WiFi repeaters more or less turn you into "that guy". They transmit at higher power than the typical laptop and nail up a connection full time (your mobile/laptop essentially turns its radio on when needed and off when not needed in order to save battery life). Add in an extreme high gain 9db antenna and the radio is literally screaming across the channel. If there is only 1 repeater at a marina, the problem is negligible , but the more repeaters you add, the more amplified noise you add to the limited WiFi spectrum and it can kill WiFi for everyone. Get into a marina with a poorly designed WiFi network with a bunch of boat owners who have purchased repeaters and the experience will be crappy for everyone. Not to suggest getting a repeater is bad (hey, if you're the only one it won't really matter) just go in with eyes open.

Ideally, what you want is a marina with multiple controller-based AP's spread out along the docks. The controller manages the radio frequencies, switches AP transmit channels, and helps devices connect to the device with the best signal. I had our marina purchase a Meraki-based network with a mix of Indoor and Outdoor AP's so as you move across the facility (in and out) your device roams. Works great for everyone.

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WIFI antenna 06 Sep 2017 20:52 #14

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TenMile wrote: Ideally, what you want is a marina with multiple controller-based AP's spread out along the docks. The controller manages the radio frequencies, switches AP transmit channels, and helps devices connect to the device with the best signal. I had our marina purchase a Meraki-based network with a mix of Indoor and Outdoor AP's so as you move across the facility (in and out) your device roams. Works great for everyone.


This is similar to what we will be setting up at our marina. Once it is in place I will turn off my WiFi repeater and will no longer be "that guy."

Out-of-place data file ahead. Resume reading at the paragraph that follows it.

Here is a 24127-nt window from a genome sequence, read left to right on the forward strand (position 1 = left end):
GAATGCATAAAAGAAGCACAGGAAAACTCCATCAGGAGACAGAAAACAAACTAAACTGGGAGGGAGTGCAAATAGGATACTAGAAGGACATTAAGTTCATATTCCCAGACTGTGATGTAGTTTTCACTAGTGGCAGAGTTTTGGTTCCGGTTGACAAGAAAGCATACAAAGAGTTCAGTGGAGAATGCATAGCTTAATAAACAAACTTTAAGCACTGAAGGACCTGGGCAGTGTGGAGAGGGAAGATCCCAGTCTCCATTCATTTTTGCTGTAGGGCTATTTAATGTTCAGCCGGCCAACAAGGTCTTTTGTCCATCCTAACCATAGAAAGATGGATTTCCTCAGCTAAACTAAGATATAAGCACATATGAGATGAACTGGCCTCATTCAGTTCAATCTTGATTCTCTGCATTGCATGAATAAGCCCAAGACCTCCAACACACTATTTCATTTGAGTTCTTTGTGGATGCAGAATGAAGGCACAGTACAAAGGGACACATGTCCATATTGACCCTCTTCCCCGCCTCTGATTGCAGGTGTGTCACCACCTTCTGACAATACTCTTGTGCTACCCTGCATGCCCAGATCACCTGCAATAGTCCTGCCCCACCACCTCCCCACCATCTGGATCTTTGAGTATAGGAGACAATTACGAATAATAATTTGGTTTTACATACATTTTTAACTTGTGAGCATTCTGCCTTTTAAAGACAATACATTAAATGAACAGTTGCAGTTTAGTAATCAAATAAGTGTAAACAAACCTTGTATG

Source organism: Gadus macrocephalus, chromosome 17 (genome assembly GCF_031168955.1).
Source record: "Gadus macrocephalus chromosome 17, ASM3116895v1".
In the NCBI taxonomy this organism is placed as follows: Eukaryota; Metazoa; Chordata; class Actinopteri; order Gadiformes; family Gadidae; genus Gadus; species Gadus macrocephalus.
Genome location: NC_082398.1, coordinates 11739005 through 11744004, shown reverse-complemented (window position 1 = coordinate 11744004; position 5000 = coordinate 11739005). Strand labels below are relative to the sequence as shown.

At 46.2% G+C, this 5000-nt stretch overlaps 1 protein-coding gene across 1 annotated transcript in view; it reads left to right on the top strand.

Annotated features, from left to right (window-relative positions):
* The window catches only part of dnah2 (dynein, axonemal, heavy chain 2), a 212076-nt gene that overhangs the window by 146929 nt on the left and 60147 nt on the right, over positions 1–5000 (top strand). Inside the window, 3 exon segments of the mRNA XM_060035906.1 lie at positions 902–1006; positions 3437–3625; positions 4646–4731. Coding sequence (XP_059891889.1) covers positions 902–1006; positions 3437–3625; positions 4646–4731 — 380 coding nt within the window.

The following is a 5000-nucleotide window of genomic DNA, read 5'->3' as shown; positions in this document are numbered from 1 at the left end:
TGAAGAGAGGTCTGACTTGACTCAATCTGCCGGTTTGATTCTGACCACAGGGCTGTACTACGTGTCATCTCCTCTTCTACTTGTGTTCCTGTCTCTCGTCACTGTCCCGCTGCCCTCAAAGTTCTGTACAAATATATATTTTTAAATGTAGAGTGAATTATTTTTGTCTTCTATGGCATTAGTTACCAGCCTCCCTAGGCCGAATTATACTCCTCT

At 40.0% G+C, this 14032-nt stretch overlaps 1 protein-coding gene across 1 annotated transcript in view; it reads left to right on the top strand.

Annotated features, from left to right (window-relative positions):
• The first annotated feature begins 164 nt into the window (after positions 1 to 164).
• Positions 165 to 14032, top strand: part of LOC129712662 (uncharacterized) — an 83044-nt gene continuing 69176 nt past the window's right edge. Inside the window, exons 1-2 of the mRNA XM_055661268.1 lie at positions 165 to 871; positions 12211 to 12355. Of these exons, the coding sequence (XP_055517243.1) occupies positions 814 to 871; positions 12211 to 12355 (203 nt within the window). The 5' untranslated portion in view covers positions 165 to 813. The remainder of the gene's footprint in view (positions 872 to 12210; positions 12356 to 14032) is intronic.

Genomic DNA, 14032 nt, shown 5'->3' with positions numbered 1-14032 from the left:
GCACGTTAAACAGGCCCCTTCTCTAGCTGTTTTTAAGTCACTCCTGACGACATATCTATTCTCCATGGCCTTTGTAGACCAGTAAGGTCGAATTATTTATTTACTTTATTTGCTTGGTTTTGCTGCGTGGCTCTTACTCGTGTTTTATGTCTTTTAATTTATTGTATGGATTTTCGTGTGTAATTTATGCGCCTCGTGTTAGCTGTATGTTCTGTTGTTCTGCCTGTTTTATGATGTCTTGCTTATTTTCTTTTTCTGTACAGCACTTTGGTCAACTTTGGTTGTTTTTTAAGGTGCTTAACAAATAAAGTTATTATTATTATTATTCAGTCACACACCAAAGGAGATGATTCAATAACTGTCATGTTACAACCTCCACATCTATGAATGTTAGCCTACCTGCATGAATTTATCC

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WIFI antenna 07 Sep 2017 00:38 #15

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I've been using Alpha Networks Camp-pro WIFI for 5 months. I paid CAN$173, the price has gone up a little. I'll find out how waterproof it is over the winter. So far it's been a great deal.

www.amazon.ca/Alfa-Networks-Camp-Pro-boa...ywords=Wifi+camp+pro

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WIFI antenna 07 Sep 2017 05:15 #16

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billfnh wrote: So not to start anything TenMile but I have the rogue wave pro and I can pick up and HOLD my marina from 5.5 miles away and still stream movies without any buffering. So yes, WIFI can go further than most people think. Also, just FYI I am a communications engineer with Raytheon for 28 years now so don't believe everything you read in books. What you think is not possible, Just MAY BE POSSIBLE.

The problem is that if your omnidirectional (whip) antenna is able to connect to a hotspot 5.5 miles away, then it's able to pick up every hotspot within a 5.5 mile radius. So the signal from all the other hotspots within that radius act like noise to the desired hotspot you're trying to connect to. Your problem doesn't become the signal being too weak. It becomes the signal being drowned out by all the other signals (SNR, signal to noise ratio, is unusable).

The only way you can get it to work at these ranges (without directional antennas) is if the hotspot you're trying to connect to is also running some sort of signal boosting antenna. Then when you're 5.5 miles away it's the only hotspot with a strong signal (on that channel). The noise from all the other (unboosted) hotspots is much weaker, so you're able get enough signal-to-noise ratio to connect to the one boosted hotspot. So what you're reporting is certainly possible. But people shouldn't expect to use one of these devices to connect to any old WiFi hotspot at these ranges.

I'll also add that you should avoid the U.S. version of the 5 GHz Ubiquiti Bullet. Its firmware is crippled to only allow you to use channels 149-165. Most 5 GHz hotspots can use channels 36-165, or 36-48 and 149-165. So the 5 GHz Bullet at best won't be able to connect to half the 5 GHz hotspots out there. From what I was able to gather, the International version of the 5 GHz Ubiquiti Bullet does not have this problem (basically they did a half-assed job implementing the DFS channel block to protect doppler weather radar in the U.S).